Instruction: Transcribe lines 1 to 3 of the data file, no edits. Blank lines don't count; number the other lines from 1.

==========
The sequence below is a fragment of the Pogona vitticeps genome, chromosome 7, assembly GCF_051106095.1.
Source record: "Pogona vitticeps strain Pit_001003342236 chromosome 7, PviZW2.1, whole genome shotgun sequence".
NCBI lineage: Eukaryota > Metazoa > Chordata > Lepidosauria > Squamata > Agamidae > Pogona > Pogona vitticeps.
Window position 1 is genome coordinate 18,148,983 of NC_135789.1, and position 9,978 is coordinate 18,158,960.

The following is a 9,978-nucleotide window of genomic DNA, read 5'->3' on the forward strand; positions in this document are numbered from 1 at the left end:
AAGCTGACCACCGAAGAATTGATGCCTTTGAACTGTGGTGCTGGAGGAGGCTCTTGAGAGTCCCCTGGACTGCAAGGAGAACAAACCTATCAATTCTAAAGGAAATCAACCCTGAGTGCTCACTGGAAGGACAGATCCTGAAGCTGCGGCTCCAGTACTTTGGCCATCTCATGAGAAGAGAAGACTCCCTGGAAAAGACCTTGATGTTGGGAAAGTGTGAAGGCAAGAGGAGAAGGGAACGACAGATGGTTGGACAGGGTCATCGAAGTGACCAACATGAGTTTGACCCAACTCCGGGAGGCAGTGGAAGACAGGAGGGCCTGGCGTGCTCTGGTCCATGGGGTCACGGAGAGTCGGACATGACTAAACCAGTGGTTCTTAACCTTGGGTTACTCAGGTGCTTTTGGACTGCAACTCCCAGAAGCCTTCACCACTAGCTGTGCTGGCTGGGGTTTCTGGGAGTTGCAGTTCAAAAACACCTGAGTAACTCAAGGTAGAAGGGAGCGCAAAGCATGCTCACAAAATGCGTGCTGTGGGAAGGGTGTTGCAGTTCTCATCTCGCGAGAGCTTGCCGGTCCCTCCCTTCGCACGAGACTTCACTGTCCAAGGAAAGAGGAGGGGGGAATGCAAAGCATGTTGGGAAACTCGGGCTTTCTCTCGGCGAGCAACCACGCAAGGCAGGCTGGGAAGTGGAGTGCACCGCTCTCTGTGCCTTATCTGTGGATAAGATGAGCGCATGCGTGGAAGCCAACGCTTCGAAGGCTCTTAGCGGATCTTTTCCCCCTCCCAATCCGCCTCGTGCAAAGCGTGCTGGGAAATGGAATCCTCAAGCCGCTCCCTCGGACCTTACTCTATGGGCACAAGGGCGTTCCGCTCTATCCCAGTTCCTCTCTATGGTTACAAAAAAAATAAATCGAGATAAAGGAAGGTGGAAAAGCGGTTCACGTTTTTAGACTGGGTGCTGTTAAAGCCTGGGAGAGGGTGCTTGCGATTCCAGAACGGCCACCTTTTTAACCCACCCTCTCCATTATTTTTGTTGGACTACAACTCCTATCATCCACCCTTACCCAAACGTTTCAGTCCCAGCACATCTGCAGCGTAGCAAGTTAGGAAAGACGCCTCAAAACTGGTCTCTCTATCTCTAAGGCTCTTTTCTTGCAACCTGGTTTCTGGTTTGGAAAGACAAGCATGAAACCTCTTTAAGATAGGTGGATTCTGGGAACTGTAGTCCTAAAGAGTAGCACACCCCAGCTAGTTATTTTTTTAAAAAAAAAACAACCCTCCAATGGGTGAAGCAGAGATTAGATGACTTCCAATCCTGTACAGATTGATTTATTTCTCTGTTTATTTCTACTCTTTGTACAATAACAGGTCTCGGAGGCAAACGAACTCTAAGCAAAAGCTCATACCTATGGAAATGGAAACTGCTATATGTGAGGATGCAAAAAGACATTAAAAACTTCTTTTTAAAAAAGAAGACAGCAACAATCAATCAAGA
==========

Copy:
The sequence below is a fragment of the Pogona vitticeps genome, chromosome 7, assembly GCF_051106095.1.
Source record: "Pogona vitticeps strain Pit_001003342236 chromosome 7, PviZW2.1, whole genome shotgun sequence".
NCBI lineage: Eukaryota > Metazoa > Chordata > Lepidosauria > Squamata > Agamidae > Pogona > Pogona vitticeps.